“She wished she had more resources so she wouldn’t have had to read the entire internet in one night,” Apap jokes. “I’ve never seen any parent handle this better than my parents did. They’re really great.”

Apap started the medical phase of his transition at 14, which has included hormone therapy and top surgery. While many teens wait longer to make those physical changes, Apap says his transition timeline was somewhat unusual because he began puberty early.

He changed his name legally to Azriel Reuven Apap.

Prior to coming out, Apap attended the Modern Orthodox-based Farber Hebrew Day School/Yeshivat Akiva. Although most of the staff and administration were supportive, it became clear the school was no longer a good fit once he began identifying as a male.

“Akiva was trying to think of ways to make it work, but it wasn’t going to — it was totally uncharted territory to them … davening and Jewish learning were gender-segregated,” he says. “We all realized it wasn’t going to work.”

His mother, Deb Kovsky, agreed.

“We were told he could come back if he wore a skirt, took the girls’ classes, used the girls’ restroom and sat on the girls’ side of the mechitzah (divider separating men and women in Orthodox services),” Kovsky says. “Basically, they said, ‘We’ll let your daughter come back, but not your son.’ It was the same with his summer camp.”

Head of School Rabbi Scot Berman says he could not address student matters publicly, but says, “Farber Hebrew Day School is committed to the principle of respecting human dignity. Every person is created in the image of God irrespective of their personal circumstances including their gender identity or sexual orientation.

“Working within the framework of Halakhah (Jewish law), the school is committed to serving all students interested in the education our school provides.”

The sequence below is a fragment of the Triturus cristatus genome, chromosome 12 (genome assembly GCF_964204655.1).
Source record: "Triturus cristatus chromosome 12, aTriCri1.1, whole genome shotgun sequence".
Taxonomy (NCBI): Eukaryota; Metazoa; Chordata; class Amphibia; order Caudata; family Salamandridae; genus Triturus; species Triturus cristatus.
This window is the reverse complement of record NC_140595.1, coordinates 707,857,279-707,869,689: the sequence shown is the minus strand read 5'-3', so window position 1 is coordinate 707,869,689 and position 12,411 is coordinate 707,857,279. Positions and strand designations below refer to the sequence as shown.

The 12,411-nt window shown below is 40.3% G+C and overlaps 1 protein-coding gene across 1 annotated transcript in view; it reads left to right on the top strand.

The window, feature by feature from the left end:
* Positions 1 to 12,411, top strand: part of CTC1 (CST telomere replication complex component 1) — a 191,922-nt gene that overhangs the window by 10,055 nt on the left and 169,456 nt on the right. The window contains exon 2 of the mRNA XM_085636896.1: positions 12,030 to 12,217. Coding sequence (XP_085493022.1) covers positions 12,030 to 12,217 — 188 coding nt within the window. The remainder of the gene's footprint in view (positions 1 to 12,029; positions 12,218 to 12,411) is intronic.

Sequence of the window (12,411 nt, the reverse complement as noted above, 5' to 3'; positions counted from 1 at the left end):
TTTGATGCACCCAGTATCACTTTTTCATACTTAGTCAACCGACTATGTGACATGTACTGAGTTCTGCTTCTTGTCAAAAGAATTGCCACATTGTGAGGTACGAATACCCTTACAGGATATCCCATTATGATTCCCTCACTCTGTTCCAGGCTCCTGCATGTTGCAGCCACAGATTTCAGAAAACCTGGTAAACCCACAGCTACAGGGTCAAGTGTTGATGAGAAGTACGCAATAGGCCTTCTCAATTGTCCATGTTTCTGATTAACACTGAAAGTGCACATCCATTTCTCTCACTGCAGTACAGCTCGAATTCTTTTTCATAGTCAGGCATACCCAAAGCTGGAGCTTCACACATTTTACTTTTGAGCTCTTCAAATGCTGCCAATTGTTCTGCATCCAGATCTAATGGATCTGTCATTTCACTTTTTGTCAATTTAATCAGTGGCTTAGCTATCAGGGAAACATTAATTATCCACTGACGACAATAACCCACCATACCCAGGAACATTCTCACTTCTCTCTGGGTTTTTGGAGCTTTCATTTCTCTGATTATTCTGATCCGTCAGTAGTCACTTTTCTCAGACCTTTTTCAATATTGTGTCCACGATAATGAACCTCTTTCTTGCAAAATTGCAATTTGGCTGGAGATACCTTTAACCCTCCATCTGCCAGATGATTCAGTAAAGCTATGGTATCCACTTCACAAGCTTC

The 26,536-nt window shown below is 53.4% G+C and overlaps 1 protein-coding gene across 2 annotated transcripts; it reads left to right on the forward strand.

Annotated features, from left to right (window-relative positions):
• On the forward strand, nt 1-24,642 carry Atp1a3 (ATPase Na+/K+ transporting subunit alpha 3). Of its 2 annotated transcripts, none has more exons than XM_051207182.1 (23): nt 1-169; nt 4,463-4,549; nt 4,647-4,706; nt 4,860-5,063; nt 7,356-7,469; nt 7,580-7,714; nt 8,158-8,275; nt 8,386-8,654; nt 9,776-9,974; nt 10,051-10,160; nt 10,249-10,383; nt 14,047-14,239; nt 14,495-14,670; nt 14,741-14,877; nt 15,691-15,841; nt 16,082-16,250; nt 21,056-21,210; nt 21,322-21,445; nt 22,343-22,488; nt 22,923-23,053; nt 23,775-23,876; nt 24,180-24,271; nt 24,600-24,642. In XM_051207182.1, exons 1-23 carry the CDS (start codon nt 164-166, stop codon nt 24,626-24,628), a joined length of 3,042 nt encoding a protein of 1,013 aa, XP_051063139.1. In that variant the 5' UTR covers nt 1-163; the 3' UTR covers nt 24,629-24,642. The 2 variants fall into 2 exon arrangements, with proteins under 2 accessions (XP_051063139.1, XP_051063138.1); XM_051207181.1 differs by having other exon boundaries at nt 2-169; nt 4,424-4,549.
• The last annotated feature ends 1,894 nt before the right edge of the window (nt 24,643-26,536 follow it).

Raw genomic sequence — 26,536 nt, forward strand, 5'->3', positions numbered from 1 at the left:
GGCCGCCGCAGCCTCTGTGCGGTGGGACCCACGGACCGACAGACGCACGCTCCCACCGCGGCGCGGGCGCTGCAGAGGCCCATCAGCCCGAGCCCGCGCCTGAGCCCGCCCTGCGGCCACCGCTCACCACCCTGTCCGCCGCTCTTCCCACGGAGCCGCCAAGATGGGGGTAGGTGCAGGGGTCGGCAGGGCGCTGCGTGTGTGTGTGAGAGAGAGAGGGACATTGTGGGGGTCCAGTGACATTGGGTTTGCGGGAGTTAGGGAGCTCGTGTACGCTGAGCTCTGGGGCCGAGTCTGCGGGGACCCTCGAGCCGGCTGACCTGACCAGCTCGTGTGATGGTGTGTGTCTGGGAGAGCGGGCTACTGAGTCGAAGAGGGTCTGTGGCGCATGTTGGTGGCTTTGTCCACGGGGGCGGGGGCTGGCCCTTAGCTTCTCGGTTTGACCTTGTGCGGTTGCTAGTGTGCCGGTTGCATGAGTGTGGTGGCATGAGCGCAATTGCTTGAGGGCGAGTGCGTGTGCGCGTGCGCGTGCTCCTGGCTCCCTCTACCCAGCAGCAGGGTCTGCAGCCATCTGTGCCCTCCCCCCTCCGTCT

After leaving Farber in eighth grade, Apap “hopped around a lot,” trying to find a comfortable, accepting place.

Today, he is a senior at Berkley High School, where he has friends and is active in the theater department, serving as student producer of the play The Curious Story of the Dog at Nighttime. Although he has not decided on a college yet, he plans to go somewhere he can major in acting, with a minor in film or Jewish studies.

“It does get better,” he says. “There’s definitely a lot going on, some of it horrible, but you will look back and think, ‘Thank God, I’m fine now.’”

Azriel Apap and his mother, Deb Kovsky, show the love and playfulness in their relationship. Anthony Lanzilote

Parents’ Perspective

Apap’s mother said things began to change noticeably after he returned from summer camp, a few days after his 13th birthday. First, he cut his “long, beautiful flowing hair.”

“He was refusing to wear skirts and was more depressed and miserable than usual,” she recalls. “Until then, I had no idea.”

When Apap came out to his family, Kovsky’s initial reaction was shock.

“To me, it came out of left field, not something I expected” she says. “My husband had no more idea than I did. I didn’t know anyone who was transgender. I didn’t really know what it meant. It was a total departure from where I thought we were.”

Deciding she needed to educate herself, Kovsky turned to the internet.